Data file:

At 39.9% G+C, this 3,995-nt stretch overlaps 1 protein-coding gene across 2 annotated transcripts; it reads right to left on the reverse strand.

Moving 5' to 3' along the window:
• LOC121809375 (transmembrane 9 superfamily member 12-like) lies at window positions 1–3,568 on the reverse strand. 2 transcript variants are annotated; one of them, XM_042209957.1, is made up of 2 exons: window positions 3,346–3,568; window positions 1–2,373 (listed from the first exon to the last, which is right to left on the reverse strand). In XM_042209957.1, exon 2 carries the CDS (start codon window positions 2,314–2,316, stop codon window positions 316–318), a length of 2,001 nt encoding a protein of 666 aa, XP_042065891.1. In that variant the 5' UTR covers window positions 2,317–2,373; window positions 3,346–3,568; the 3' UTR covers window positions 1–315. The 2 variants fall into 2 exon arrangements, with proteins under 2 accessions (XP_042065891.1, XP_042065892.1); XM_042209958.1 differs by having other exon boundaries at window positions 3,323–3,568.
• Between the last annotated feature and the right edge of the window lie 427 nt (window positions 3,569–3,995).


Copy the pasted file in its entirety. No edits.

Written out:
At 39.9% G+C, this 3,995-nt stretch overlaps 1 protein-coding gene across 2 annotated transcripts; it reads right to left on the reverse strand.

Moving 5' to 3' along the window:
• LOC121809375 (transmembrane 9 superfamily member 12-like) lies at window positions 1–3,568 on the reverse strand. 2 transcript variants are annotated; one of them, XM_042209957.1, is made up of 2 exons: window positions 3,346–3,568; window positions 1–2,373 (listed from the first exon to the last, which is right to left on the reverse strand). In XM_042209957.1, exon 2 carries the CDS (start codon window positions 2,314–2,316, stop codon window positions 316–318), a length of 2,001 nt encoding a protein of 666 aa, XP_042065891.1. In that variant the 5' UTR covers window positions 2,317–2,373; window positions 3,346–3,568; the 3' UTR covers window positions 1–315. The 2 variants fall into 2 exon arrangements, with proteins under 2 accessions (XP_042065891.1, XP_042065892.1); XM_042209958.1 differs by having other exon boundaries at window positions 3,323–3,568.
• Between the last annotated feature and the right edge of the window lie 427 nt (window positions 3,569–3,995).